The Gov 2.0 movement continues to gain momentum around the world with a number of inspiring people, projects & ideas rising to prominence over the last year or so. Sometimes the most important innovations emerge from the periphery where creative citizens take a “do it first, ask for permission later” approach that can generate a wealth of benefits for the entire global community. So here’s my pick of the world’s best Gov 2.0 initiatives. What are your favourites?
SeeClickFix is a map-based citizen reporting platform that enables the public to report and track non-emergency related issues via web and mobile. Co-founder Ben Berkowitz developed the idea after getting frustrated with city hall’s lack of response to graffiti in his local neighbourhood. Governments can access a dashboard to acknowledge outstanding issues and close the loop with constituents. The service is similar to the UK site FixMyStreet built by open government pioneers MySociety.
9) Manor Labs
The City of Manor on the outskirts of Austin Texas with a population of only 6,500 has made a name for itself by embracing Gov 2.0 through its innovative use of online services. Manor Labs is the brainchild of CIO Dustin Haisler and has gained international recognition and won numerous awards for its ideas generation platform, pothole reporting system and use of QR codes. Manor in partnership with GovFresh ran a Gov 2.0 makeover for the City of De Leon and documented the steps to enable other local towns to emulate its efforts in municipal government innovation.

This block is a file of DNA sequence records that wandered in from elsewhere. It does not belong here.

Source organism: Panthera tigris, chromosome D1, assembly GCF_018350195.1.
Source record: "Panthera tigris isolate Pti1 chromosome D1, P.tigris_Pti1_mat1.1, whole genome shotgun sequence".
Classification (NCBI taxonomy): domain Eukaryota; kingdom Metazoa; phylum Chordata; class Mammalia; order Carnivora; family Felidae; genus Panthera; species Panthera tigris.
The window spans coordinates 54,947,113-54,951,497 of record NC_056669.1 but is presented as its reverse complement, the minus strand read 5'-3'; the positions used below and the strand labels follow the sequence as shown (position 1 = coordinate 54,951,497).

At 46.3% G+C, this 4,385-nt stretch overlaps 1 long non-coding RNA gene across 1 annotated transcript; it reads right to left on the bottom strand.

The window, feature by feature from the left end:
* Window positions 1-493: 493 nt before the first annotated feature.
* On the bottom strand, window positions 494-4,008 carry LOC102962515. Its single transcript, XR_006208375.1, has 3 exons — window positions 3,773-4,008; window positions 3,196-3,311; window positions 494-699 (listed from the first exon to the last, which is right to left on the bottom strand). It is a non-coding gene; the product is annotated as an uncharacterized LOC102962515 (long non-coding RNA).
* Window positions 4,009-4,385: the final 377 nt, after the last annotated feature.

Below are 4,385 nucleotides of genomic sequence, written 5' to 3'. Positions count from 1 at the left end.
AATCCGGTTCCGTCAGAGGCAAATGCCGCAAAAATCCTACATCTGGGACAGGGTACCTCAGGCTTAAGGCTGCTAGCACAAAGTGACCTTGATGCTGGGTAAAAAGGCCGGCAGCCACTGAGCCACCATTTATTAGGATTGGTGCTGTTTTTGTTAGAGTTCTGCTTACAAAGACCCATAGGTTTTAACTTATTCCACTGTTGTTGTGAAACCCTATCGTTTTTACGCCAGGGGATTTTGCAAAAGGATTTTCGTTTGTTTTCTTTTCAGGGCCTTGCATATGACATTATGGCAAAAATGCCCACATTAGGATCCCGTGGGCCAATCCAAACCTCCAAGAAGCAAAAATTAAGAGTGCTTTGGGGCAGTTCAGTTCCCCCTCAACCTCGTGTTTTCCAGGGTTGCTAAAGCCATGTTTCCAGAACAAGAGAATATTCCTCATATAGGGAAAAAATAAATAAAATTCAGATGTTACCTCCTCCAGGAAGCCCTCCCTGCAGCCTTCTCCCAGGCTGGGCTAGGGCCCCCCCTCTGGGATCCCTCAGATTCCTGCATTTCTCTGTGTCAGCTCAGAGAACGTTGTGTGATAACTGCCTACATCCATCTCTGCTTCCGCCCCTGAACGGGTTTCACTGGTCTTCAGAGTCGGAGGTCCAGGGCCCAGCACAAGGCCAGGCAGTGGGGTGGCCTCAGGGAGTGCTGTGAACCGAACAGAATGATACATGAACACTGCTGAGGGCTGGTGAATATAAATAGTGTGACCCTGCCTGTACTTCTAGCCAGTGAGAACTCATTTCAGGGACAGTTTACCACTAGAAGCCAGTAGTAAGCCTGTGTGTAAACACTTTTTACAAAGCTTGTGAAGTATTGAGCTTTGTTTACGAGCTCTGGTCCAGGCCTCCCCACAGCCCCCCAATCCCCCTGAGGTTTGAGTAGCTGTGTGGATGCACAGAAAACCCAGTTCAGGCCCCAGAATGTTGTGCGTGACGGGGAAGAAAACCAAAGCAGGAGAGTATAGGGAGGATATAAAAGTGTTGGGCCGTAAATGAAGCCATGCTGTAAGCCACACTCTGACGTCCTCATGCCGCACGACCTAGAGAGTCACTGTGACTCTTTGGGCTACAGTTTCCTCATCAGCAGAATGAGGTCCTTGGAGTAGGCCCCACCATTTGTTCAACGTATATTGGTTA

8) The Australian Government
The Australian Government have been leaders in the development of an open government policy framework through initiatives like the Government 2.0 Taskforce, the Declaration of Open Government and Ahead of the Game: Blueprint for Reform of Australian Government Administration. The Australian Government Information Management Office (AGIMO) recently launched aGov 2.0 Primer which “is about putting the policy ideas and principles into action and providing examples of where and how agencies can engage with the public and release more data online.”